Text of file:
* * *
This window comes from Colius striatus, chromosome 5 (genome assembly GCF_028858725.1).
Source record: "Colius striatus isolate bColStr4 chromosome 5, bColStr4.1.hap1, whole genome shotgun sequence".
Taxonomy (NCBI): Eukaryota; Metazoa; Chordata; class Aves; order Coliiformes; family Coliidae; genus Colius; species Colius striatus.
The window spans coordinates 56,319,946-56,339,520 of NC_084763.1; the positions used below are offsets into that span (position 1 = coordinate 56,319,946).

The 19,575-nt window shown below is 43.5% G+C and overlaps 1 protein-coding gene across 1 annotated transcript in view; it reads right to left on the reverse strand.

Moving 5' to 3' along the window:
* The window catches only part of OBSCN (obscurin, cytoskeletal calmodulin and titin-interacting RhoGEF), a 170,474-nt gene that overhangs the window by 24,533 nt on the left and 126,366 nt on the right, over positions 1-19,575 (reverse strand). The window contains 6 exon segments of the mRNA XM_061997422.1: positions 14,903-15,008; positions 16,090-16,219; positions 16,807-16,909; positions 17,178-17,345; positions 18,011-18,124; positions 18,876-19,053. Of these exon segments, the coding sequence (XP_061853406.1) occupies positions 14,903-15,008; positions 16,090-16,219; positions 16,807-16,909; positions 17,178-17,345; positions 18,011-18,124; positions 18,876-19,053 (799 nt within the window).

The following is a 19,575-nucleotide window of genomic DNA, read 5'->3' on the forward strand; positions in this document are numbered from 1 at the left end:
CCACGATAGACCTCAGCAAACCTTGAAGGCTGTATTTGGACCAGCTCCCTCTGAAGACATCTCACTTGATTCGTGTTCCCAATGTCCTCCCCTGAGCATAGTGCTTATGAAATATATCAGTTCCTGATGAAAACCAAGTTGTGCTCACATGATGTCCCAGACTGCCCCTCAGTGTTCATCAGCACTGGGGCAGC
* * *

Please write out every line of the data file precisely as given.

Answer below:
This window comes from Colius striatus, chromosome 5 (genome assembly GCF_028858725.1).
Source record: "Colius striatus isolate bColStr4 chromosome 5, bColStr4.1.hap1, whole genome shotgun sequence".
Taxonomy (NCBI): Eukaryota; Metazoa; Chordata; class Aves; order Coliiformes; family Coliidae; genus Colius; species Colius striatus.
The window spans coordinates 56,319,946-56,339,520 of NC_084763.1; the positions used below are offsets into that span (position 1 = coordinate 56,319,946).

The 19,575-nt window shown below is 43.5% G+C and overlaps 1 protein-coding gene across 1 annotated transcript in view; it reads right to left on the reverse strand.

Moving 5' to 3' along the window:
* The window catches only part of OBSCN (obscurin, cytoskeletal calmodulin and titin-interacting RhoGEF), a 170,474-nt gene that overhangs the window by 24,533 nt on the left and 126,366 nt on the right, over positions 1-19,575 (reverse strand). The window contains 6 exon segments of the mRNA XM_061997422.1: positions 14,903-15,008; positions 16,090-16,219; positions 16,807-16,909; positions 17,178-17,345; positions 18,011-18,124; positions 18,876-19,053. Of these exon segments, the coding sequence (XP_061853406.1) occupies positions 14,903-15,008; positions 16,090-16,219; positions 16,807-16,909; positions 17,178-17,345; positions 18,011-18,124; positions 18,876-19,053 (799 nt within the window).

The following is a 19,575-nucleotide window of genomic DNA, read 5'->3' on the forward strand; positions in this document are numbered from 1 at the left end:
CCACGATAGACCTCAGCAAACCTTGAAGGCTGTATTTGGACCAGCTCCCTCTGAAGACATCTCACTTGATTCGTGTTCCCAATGTCCTCCCCTGAGCATAGTGCTTATGAAATATATCAGTTCCTGATGAAAACCAAGTTGTGCTCACATGATGTCCCAGACTGCCCCTCAGTGTTCATCAGCACTGGGGCAGC